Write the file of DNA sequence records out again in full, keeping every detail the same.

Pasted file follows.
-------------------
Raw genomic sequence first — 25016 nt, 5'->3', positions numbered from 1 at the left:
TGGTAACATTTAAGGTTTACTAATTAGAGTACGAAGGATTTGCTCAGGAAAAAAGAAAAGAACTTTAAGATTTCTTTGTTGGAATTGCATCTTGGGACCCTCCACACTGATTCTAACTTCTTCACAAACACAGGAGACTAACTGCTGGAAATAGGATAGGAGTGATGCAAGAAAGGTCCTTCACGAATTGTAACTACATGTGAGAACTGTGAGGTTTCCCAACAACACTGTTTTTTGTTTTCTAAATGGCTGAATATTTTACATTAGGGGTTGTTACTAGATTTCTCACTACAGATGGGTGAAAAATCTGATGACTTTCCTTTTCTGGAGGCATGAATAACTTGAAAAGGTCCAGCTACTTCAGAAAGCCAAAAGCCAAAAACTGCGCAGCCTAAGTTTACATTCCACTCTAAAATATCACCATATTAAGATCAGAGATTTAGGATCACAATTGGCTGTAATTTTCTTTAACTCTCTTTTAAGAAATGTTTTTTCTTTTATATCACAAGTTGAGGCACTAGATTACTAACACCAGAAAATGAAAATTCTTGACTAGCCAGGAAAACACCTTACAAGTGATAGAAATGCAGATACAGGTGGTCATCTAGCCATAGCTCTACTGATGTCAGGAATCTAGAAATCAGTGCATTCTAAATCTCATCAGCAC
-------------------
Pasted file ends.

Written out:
Raw genomic sequence first — 25016 nt, 5'->3', positions numbered from 1 at the left:
TGGTAACATTTAAGGTTTACTAATTAGAGTACGAAGGATTTGCTCAGGAAAAAAGAAAAGAACTTTAAGATTTCTTTGTTGGAATTGCATCTTGGGACCCTCCACACTGATTCTAACTTCTTCACAAACACAGGAGACTAACTGCTGGAAATAGGATAGGAGTGATGCAAGAAAGGTCCTTCACGAATTGTAACTACATGTGAGAACTGTGAGGTTTCCCAACAACACTGTTTTTTGTTTTCTAAATGGCTGAATATTTTACATTAGGGGTTGTTACTAGATTTCTCACTACAGATGGGTGAAAAATCTGATGACTTTCCTTTTCTGGAGGCATGAATAACTTGAAAAGGTCCAGCTACTTCAGAAAGCCAAAAGCCAAAAACTGCGCAGCCTAAGTTTACATTCCACTCTAAAATATCACCATATTAAGATCAGAGATTTAGGATCACAATTGGCTGTAATTTTCTTTAACTCTCTTTTAAGAAATGTTTTTTCTTTTATATCACAAGTTGAGGCACTAGATTACTAACACCAGAAAATGAAAATTCTTGACTAGCCAGGAAAACACCTTACAAGTGATAGAAATGCAGATACAGGTGGTCATCTAGCCATAGCTCTACTGATGTCAGGAATCTAGAAATCAGTGCATTCTAAATCTCATCAGCAC